Based on over 4-decades of observational research, I can confidently assert that intellectual laziness is an all-too-common leadership fail.
It is a myth that managers manage by the numbers. So many leaders that I’ve observed in action simply were not skilled thinkers, having little understanding of data, statistical methods, empirical analysis, and probabilistic decision-making. In fact, I think that much of the explanation for organizations that are performing poorly can be found in the sloppy mental habits at every level.
This, I believe, is only a reflection of the larger culture. We (i.e., America) are a nation of sloppy thinkers. In the school, in the supermarket, and in the executive suite, we make decisions based on gut reactions that are often easily manipulated. Intuition, which can be a valuable tool, is more often an excuse for lazy and undisciplined analysis. To be a valuable tool, intuition must be founded on a sound understanding of the data and the facts (hopefully you get that “facts” and “data” are two different things). And, if grounded in sound data and facts, intuition can be especially valuable when used in conjunction with probabilistic decision-making.
Recently, “data-driven decision-making” has become all the rage. It’s too early to tell if it is just the latest management fad (i.e., this, too, shall pass), or if it will have some staying power. Either way, this scares the bejabbers out of me. I’m not sure that putting data of increasing granularity in the hands of sloppy thinkers is a good idea. Employing data with picometric precision in lazy and/or unskilled analyses is not known to produce breakthrough results of the good kind; it actually increases the potential for harm by producing dubious results accompanied by unwarranted confidence. I don’t know if it is healthy to take pride in precision guesswork.
Given this rise of data-driven decision-making, and worried that it is a bandwagon onto which a lot of sloppy thinkers will jump. I want to focus on a truth that has become lost or forgotten, but is essential in data’s proper use: all data is subjective and requires context in order to be meaningful, thus useful.
In the spirit of “forewarned is forearmed,” you should know that I am going to use baseball to make my point.
In my family, baseball is close to a religion. Each of my two daughters learned how to keep score early in their lives. And if you ask either one of them, they will tell you that there are 216 stitches on a regulation baseball (or, 108, depending on how you count a stitch).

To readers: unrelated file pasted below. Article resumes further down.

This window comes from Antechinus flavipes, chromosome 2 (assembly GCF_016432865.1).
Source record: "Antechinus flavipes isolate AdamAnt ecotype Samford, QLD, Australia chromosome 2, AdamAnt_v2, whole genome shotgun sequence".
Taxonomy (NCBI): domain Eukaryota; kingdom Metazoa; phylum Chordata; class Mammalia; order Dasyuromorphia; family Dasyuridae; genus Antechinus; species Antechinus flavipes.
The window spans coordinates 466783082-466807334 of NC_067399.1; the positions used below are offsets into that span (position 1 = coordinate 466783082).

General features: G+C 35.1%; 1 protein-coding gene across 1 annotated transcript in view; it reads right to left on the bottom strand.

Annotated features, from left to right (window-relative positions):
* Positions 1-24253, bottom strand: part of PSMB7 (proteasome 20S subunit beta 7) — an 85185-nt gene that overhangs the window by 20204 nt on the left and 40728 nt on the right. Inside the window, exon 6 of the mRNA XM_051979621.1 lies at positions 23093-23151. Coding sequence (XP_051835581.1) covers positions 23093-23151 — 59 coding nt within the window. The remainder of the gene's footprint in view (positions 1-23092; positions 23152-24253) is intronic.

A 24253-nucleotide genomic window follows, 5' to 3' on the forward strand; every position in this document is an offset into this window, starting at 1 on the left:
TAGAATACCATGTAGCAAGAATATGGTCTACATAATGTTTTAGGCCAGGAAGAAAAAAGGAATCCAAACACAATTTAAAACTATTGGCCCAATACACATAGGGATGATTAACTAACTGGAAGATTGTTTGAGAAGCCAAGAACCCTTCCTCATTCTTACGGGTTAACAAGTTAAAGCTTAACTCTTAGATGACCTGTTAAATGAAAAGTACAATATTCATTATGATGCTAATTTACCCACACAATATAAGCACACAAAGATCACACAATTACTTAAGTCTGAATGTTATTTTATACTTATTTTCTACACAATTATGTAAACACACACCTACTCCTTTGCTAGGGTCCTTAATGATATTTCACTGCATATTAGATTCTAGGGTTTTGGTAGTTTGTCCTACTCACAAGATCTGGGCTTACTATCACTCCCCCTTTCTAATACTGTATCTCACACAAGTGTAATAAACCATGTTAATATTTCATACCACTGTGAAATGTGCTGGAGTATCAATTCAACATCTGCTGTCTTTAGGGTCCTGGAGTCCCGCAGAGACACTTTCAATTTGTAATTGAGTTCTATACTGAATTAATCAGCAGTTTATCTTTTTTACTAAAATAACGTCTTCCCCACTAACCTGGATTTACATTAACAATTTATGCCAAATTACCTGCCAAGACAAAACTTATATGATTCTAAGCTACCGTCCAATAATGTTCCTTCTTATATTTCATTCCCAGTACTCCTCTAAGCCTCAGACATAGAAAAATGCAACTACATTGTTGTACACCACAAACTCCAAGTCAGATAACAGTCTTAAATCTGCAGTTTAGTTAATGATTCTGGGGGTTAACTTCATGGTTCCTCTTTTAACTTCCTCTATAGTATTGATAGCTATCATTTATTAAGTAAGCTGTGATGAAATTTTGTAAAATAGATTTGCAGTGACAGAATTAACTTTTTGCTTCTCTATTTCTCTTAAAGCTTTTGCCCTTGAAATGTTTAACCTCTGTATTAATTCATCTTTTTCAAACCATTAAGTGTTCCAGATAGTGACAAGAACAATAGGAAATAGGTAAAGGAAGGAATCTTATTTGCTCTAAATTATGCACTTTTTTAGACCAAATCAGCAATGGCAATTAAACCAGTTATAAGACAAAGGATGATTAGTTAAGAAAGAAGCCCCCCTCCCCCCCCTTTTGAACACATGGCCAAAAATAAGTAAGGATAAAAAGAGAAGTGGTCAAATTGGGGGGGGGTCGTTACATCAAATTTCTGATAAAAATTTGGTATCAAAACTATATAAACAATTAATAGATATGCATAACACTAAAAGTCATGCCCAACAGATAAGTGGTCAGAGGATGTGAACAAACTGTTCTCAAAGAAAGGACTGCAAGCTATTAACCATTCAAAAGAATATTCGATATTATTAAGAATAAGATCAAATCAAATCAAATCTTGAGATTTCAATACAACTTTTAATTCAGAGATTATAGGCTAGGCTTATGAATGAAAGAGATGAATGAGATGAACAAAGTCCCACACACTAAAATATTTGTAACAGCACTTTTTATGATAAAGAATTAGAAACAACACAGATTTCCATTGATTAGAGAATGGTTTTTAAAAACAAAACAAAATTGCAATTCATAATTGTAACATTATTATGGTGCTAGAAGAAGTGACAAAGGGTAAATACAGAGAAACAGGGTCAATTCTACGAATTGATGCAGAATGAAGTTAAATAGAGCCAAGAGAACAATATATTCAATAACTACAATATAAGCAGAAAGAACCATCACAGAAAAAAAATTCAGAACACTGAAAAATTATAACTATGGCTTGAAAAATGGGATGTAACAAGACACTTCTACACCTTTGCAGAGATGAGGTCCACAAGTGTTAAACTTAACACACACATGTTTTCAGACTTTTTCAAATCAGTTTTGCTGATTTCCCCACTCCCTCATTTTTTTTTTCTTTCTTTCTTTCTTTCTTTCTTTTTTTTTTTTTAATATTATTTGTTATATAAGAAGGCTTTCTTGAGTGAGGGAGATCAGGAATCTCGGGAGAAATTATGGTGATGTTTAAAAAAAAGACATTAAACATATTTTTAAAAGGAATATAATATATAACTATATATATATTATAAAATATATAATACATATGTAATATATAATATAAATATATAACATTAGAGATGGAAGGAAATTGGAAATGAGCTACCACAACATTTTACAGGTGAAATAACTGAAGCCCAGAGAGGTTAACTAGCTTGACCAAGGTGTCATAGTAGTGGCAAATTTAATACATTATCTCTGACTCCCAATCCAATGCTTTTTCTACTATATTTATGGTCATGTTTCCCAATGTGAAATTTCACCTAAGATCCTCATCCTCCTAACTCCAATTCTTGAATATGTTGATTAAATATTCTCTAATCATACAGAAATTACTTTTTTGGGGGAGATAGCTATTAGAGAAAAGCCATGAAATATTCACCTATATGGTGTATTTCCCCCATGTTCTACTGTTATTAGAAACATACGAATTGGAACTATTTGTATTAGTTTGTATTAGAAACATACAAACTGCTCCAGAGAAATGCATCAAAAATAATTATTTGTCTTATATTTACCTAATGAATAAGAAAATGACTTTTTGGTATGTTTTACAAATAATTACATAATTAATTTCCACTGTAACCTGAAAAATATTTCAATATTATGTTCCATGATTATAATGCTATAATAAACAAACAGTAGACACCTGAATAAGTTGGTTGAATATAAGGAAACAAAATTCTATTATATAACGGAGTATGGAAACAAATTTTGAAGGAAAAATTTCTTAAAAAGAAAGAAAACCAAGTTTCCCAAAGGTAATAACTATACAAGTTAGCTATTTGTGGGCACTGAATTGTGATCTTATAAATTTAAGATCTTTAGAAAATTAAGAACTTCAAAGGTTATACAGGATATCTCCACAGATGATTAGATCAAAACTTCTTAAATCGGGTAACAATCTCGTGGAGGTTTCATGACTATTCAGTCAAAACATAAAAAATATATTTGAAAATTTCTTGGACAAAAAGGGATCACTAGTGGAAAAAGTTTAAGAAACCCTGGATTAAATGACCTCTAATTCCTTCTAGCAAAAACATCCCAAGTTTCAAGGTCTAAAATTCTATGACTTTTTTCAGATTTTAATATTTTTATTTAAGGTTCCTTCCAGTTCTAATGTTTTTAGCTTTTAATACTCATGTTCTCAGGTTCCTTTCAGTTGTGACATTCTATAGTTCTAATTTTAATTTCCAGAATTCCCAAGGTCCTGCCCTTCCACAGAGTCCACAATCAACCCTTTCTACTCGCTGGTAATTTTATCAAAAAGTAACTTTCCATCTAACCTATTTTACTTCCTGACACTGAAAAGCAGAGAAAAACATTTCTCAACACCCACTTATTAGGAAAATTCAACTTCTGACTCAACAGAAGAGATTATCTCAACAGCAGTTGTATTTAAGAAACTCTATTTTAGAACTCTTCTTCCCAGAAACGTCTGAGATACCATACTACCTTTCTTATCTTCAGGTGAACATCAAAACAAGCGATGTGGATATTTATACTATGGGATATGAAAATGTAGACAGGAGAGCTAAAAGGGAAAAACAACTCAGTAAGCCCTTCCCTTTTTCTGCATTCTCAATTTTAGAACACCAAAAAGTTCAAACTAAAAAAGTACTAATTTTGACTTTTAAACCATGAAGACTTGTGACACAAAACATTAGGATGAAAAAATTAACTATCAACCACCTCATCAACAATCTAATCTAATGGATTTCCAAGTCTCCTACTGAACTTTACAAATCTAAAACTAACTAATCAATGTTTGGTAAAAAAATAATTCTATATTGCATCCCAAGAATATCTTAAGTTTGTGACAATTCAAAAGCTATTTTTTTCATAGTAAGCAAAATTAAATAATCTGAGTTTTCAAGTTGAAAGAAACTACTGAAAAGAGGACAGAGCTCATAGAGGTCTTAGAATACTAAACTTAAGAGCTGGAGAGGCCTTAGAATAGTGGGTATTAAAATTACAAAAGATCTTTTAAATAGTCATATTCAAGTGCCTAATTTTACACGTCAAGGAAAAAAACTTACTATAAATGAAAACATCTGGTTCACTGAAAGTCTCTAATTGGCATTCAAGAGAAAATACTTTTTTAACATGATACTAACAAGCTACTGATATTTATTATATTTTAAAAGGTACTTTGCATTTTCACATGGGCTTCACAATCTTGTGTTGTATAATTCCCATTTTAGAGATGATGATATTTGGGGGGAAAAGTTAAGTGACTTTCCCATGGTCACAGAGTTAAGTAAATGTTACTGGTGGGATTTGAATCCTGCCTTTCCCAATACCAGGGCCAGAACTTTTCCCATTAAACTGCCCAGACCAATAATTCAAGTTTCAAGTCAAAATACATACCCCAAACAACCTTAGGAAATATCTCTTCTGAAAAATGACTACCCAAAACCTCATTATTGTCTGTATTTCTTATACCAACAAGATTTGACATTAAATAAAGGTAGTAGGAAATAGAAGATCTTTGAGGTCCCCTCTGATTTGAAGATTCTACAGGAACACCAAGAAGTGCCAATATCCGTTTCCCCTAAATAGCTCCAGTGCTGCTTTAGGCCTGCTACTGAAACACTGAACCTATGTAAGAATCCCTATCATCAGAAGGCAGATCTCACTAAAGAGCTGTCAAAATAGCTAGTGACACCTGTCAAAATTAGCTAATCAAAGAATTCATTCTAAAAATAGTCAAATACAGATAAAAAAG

I understand that a lot of people consider baseball to be a game that that packs 10-minutes of action into 3-hours. These people are watching the game wrong. You don’t watch baseball like you watch other sports because baseball is not like other sports.
Baseball is the only sport where the defense controls the ball, and where points are scored by people crossing a physical marker, rather than an object crossing, or going into, a physical marker or container. It is a leisurely game played with blinding speed. It is the only game where its end is not governed by the clock but by each team having had its turn. Using the aerodynamic effects created by the stitches on a baseball, a ball can be pitched in ways to make it curve, flutter, drop away, of slide away on its 60.5-foot journey from the mound to the plate; or it can simply come straight in at speeds from 90 to over 100 miles per hour. And using a cylinder to hit a sphere thrown to give it an undisclosed motion when pitched, and to hit it in such a way that it falls within a prescribed area populated with opposing players, such that the batter can at least run the 90-feet to first base without the ball being either caught in the air, or fielded and thrown to first base before the batter gets there, is absolutely the hardest thing to do in all of sports.
Baseball is also a game where a couple hundred thousand people of all ages go out and generate tons of data for a couple million people of all ages to analyze, celebrate, weep and debate.
It is that data with which I want to show you that all data is subjective and requires context in order to be meaningful, thus useful.
Growing up in Minnesota before they had had an MLB franchise, I became a follower of the New York Yankees; Mickey Mantle remains my favorite player of my lifetime. In 1961 the Yankees were hot and Roger Maris and Mickey Mantle provided the fire. That fire came from a friendly batting competition that emerged between Maris and Mantle, with each one pushing the other.
My question for you is, “Who is the more valuable hitter, Maris or Mantle?” I ask my question in the present tense because I want you to suspend your hindsight; it is 1961 and all you have on which to make your decision is the individual players’ batting stats.
Conventional baseball wisdom says there are three batting statistics important in determining a hitter’s value; they are batting average, runs batted in (RBI’s), and home runs. This thinking changed in 2002, but more on that later; right now, we are in 1961. So, let’s begin by looking at Maris and Mantle’s batting averages.
Calculated as successes divided by opportunities, batting average is one of the purest performance metrics on the planet. A batter who gets a hit on every at-bat is batting 1.000, or, more colloquially, is batting 1,000. It never happens. The very best hitters in major league baseball today hit in the .300’s; the last player to hit over .400 in a single-season was Ted Williams of the Boston Red Sox in 1941.
In 1961, Maris hit .269 in 161 games, and Mantle hit .317 in 153 games. That’s the data; now let me give you four bits of context: